A lot of people I know seek out meat, eggs, and dairy from pasture-raised animals and vegetables grown without chemicals, but they do not question where their seafood comes from unless they’re worried about mercury. The concept of sustainable seafood is a revolutionary idea that I hope catches on the way dolphin-safe tuna fish has. In mid-October in Manhattan, a group of environmental NGOs joined forces to promote the idea of sustainable sushi. I arrived at the French Culinary Institute for the New York Sustainable Sushi Tasting having no idea what I was in for. The Blue Ocean Institute, Environmental …

Terra Madre notes: Redeeming fast food

On the glory of Terra Madre’s street-food section

Turin, Italy — The critique of "fast food" needs to be nuanced. Pre-fab burgers from corn-fed cows, cooked to the cardboard stage by deskilled, exploited workers and washed down with corn-syrupy Coke: surely a calamity on many fronts. But other modes of fast food are possible, even necessary. In most of the world’s cities — especially outside of the United States — there’s a kind of canteen of the streets: stalls where one can find quick, delicious, and cheap fare on the hoof, sustenance for a busy day. As a journalist living in Mexico City a few years ago, a …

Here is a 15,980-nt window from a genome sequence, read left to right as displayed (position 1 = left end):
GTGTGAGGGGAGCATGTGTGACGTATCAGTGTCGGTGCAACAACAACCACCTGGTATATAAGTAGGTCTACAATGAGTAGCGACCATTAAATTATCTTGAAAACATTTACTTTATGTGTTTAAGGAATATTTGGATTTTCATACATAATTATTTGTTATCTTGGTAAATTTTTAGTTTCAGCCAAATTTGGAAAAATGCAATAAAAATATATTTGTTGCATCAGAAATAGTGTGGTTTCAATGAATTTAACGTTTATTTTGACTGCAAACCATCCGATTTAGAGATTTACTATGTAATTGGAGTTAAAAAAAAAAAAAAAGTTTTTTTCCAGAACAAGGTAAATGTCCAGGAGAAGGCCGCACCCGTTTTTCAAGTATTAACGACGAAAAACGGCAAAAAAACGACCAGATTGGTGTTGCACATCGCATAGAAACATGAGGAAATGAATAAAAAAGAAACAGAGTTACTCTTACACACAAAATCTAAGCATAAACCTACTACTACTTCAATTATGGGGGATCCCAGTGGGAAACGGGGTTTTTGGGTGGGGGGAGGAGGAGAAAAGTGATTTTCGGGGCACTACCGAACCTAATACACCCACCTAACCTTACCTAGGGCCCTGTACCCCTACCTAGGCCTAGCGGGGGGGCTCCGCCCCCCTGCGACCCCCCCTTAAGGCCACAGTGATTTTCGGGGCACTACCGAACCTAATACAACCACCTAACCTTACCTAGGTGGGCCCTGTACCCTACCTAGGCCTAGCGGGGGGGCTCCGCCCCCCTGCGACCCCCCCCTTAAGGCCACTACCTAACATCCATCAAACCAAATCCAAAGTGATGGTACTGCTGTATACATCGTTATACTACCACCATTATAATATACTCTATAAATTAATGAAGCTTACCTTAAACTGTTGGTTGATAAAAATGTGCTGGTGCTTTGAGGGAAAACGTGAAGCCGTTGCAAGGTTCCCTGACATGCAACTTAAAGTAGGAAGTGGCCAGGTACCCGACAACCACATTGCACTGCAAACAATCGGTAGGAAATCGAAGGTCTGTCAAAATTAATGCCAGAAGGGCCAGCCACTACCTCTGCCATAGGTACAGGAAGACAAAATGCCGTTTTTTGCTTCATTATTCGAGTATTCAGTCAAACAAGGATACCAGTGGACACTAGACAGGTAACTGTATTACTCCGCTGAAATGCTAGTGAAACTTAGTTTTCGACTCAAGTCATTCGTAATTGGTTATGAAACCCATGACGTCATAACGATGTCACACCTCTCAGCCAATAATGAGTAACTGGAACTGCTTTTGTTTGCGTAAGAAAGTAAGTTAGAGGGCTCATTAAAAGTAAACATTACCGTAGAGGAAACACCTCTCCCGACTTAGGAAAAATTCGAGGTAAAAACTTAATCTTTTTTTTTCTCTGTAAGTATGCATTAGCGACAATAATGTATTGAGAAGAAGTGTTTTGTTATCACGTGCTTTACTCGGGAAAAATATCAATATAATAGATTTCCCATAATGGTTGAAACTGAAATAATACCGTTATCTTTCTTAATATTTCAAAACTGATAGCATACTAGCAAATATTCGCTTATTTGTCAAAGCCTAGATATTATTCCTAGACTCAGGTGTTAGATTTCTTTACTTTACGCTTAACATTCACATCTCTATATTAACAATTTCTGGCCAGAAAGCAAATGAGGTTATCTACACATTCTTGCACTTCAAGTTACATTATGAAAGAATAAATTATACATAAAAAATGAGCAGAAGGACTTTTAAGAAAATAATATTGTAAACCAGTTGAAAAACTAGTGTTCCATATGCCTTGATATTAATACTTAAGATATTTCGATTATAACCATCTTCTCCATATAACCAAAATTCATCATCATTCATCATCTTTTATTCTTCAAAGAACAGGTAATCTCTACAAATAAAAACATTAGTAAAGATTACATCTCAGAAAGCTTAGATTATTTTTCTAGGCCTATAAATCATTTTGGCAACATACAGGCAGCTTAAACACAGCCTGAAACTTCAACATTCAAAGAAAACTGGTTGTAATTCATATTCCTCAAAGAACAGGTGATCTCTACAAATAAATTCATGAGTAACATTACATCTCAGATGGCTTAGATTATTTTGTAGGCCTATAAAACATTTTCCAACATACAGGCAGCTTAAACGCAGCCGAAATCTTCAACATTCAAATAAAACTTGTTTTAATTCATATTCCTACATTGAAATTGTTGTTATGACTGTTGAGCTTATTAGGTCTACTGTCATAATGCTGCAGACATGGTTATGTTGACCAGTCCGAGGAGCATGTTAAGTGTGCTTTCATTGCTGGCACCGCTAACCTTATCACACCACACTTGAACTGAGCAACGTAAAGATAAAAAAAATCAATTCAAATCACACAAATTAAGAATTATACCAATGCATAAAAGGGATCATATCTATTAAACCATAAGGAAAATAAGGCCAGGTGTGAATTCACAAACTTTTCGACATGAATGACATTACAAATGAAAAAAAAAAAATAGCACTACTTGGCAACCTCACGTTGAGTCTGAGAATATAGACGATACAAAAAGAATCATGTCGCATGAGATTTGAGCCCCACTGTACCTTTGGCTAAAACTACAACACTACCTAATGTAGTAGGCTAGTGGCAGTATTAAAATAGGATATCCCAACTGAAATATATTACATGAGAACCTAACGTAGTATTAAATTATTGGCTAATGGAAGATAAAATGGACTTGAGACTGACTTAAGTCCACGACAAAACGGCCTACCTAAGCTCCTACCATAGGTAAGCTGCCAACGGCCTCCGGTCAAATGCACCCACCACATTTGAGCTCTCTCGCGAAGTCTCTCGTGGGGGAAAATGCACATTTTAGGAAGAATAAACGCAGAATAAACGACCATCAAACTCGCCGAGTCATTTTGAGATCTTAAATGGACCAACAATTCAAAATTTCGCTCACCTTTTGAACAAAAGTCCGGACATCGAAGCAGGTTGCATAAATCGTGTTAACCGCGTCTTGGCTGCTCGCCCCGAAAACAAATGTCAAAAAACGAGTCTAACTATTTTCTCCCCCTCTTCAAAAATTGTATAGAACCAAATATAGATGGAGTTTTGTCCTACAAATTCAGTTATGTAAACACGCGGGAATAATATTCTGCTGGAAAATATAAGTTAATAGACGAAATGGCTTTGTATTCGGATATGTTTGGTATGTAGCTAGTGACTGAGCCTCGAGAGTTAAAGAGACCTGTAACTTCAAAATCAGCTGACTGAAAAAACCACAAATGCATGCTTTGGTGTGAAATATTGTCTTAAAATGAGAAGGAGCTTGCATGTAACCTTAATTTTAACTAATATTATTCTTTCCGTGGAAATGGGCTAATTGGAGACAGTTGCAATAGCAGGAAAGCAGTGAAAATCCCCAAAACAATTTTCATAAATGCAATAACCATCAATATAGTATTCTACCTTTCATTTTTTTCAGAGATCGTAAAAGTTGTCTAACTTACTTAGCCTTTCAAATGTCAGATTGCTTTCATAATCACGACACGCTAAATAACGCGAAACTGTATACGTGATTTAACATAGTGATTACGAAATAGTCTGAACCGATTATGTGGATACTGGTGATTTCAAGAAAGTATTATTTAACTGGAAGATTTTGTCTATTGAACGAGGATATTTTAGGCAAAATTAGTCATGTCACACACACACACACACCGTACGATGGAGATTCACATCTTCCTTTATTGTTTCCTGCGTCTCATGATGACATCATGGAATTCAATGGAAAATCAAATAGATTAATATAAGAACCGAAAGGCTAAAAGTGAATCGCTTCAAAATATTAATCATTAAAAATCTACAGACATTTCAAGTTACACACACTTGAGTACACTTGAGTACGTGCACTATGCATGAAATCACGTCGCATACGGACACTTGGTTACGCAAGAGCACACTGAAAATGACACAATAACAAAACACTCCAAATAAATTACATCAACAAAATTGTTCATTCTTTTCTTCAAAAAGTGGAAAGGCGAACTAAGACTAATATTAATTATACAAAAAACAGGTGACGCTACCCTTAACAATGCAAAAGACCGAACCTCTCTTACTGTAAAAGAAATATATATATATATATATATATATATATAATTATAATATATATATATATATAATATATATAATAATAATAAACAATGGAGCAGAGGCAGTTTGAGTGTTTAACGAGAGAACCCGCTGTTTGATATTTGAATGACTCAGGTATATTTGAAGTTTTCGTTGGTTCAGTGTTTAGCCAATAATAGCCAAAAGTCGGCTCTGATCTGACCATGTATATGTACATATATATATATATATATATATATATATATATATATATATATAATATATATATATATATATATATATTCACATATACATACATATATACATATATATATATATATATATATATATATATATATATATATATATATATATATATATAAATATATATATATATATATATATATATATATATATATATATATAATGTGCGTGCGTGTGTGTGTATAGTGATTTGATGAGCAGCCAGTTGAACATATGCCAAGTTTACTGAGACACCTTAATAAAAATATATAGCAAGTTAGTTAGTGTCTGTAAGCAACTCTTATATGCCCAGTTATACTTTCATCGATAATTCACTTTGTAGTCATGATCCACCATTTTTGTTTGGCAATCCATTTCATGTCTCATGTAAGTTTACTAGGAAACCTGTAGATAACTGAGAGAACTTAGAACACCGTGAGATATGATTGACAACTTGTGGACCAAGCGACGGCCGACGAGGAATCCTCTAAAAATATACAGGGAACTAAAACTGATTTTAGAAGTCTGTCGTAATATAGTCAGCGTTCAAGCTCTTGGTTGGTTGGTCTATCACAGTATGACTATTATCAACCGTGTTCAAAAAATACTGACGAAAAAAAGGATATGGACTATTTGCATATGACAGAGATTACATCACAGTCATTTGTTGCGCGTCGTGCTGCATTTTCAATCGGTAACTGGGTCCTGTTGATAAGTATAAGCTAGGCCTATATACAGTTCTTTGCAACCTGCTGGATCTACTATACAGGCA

Terra Madre notes: Vandana Shiva rocks the house

A food/climate manifesto presents new visions for responding to climate change

Turin, Italy — I’ve just come out of the most hopeful and interesting discussions of climate change I’ve ever witnessed. Anchored by Indian food-sovereignty activist Vandana Shiva, the panel discussion at Terra Madre unveiled a new “Manifesto on Climate Change and the Future of Food Security,” drawn up by the International Commission on the Future of Food and Agriculture. The room was packed beyond capacity with at least 400 people, and the discussion was translated through headsets into eight languages. The document under discussion — which can be found here — is brisk, lucid, and to the point. I will …

More notes from Terra Madre

Day two from the foodie blowout in Turin, Italy

Turin, Italy — Yesterday I left off at the Presidia section of the Salone del Gusto, having met up with my friend the fermentation scholar and teacher Sandor Katz, and his friend the food scholar Jeffrey Roberts, author of The Atlas of American Artisinal Cheese. By that point, I was overwhelmed by the variety on display and unsure what to make of it all. Sandor’s enthusiasm changed all that. “We’re sampling some English pear cider,” he informed me. “Only she won’t let us call it that,” he whispered, glancing briefly in the direction of a formidable elderly British woman. “She …

Eat local, get laid

The surprising benefits of seasonal eating

In Checkout Line, Lou Bendrick cooks up answers to reader questions about how to green their food choices and other diet-related quandaries. Lettuce know what food worries keep you up at night. Your food or mine?   Lou, I am curious about any benefits of eating seasonally — the foods or products that are traditionally or historically in abundance at particular times of the year. At one time were our bodies in sync with those seasons and the foods that were available at that time? Curious, let me know! George Dear George, What a timely question, when farmers markets and …